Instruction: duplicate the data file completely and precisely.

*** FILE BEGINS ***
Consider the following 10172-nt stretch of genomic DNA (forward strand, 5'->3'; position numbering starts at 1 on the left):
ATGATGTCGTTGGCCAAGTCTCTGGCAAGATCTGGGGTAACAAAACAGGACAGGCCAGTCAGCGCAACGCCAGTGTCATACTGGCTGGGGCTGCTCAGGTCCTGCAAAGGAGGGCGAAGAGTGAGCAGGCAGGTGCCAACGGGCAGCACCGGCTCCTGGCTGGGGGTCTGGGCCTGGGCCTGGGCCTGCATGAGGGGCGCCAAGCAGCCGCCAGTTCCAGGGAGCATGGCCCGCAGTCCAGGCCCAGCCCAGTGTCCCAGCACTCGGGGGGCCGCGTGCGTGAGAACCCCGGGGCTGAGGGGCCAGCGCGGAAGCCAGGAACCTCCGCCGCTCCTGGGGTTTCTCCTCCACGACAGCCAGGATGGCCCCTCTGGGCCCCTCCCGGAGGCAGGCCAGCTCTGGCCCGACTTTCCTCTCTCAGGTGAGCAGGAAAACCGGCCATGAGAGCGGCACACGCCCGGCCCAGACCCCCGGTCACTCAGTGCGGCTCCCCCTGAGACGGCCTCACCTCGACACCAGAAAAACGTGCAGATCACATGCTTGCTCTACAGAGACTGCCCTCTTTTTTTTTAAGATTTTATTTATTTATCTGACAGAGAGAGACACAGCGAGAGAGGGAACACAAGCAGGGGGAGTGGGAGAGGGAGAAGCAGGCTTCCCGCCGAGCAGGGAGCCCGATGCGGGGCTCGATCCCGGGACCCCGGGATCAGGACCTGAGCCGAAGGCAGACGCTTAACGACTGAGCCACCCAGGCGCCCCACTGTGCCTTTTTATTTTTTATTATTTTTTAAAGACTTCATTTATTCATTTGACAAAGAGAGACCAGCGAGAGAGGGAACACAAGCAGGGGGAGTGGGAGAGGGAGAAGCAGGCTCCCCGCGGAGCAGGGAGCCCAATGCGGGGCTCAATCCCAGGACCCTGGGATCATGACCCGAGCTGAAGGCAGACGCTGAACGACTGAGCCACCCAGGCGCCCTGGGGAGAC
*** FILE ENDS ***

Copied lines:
Consider the following 10172-nt stretch of genomic DNA (forward strand, 5'->3'; position numbering starts at 1 on the left):
ATGATGTCGTTGGCCAAGTCTCTGGCAAGATCTGGGGTAACAAAACAGGACAGGCCAGTCAGCGCAACGCCAGTGTCATACTGGCTGGGGCTGCTCAGGTCCTGCAAAGGAGGGCGAAGAGTGAGCAGGCAGGTGCCAACGGGCAGCACCGGCTCCTGGCTGGGGGTCTGGGCCTGGGCCTGGGCCTGCATGAGGGGCGCCAAGCAGCCGCCAGTTCCAGGGAGCATGGCCCGCAGTCCAGGCCCAGCCCAGTGTCCCAGCACTCGGGGGGCCGCGTGCGTGAGAACCCCGGGGCTGAGGGGCCAGCGCGGAAGCCAGGAACCTCCGCCGCTCCTGGGGTTTCTCCTCCACGACAGCCAGGATGGCCCCTCTGGGCCCCTCCCGGAGGCAGGCCAGCTCTGGCCCGACTTTCCTCTCTCAGGTGAGCAGGAAAACCGGCCATGAGAGCGGCACACGCCCGGCCCAGACCCCCGGTCACTCAGTGCGGCTCCCCCTGAGACGGCCTCACCTCGACACCAGAAAAACGTGCAGATCACATGCTTGCTCTACAGAGACTGCCCTCTTTTTTTTTAAGATTTTATTTATTTATCTGACAGAGAGAGACACAGCGAGAGAGGGAACACAAGCAGGGGGAGTGGGAGAGGGAGAAGCAGGCTTCCCGCCGAGCAGGGAGCCCGATGCGGGGCTCGATCCCGGGACCCCGGGATCAGGACCTGAGCCGAAGGCAGACGCTTAACGACTGAGCCACCCAGGCGCCCCACTGTGCCTTTTTATTTTTTATTATTTTTTAAAGACTTCATTTATTCATTTGACAAAGAGAGACCAGCGAGAGAGGGAACACAAGCAGGGGGAGTGGGAGAGGGAGAAGCAGGCTCCCCGCGGAGCAGGGAGCCCAATGCGGGGCTCAATCCCAGGACCCTGGGATCATGACCCGAGCTGAAGGCAGACGCTGAACGACTGAGCCACCCAGGCGCCCTGGGGAGAC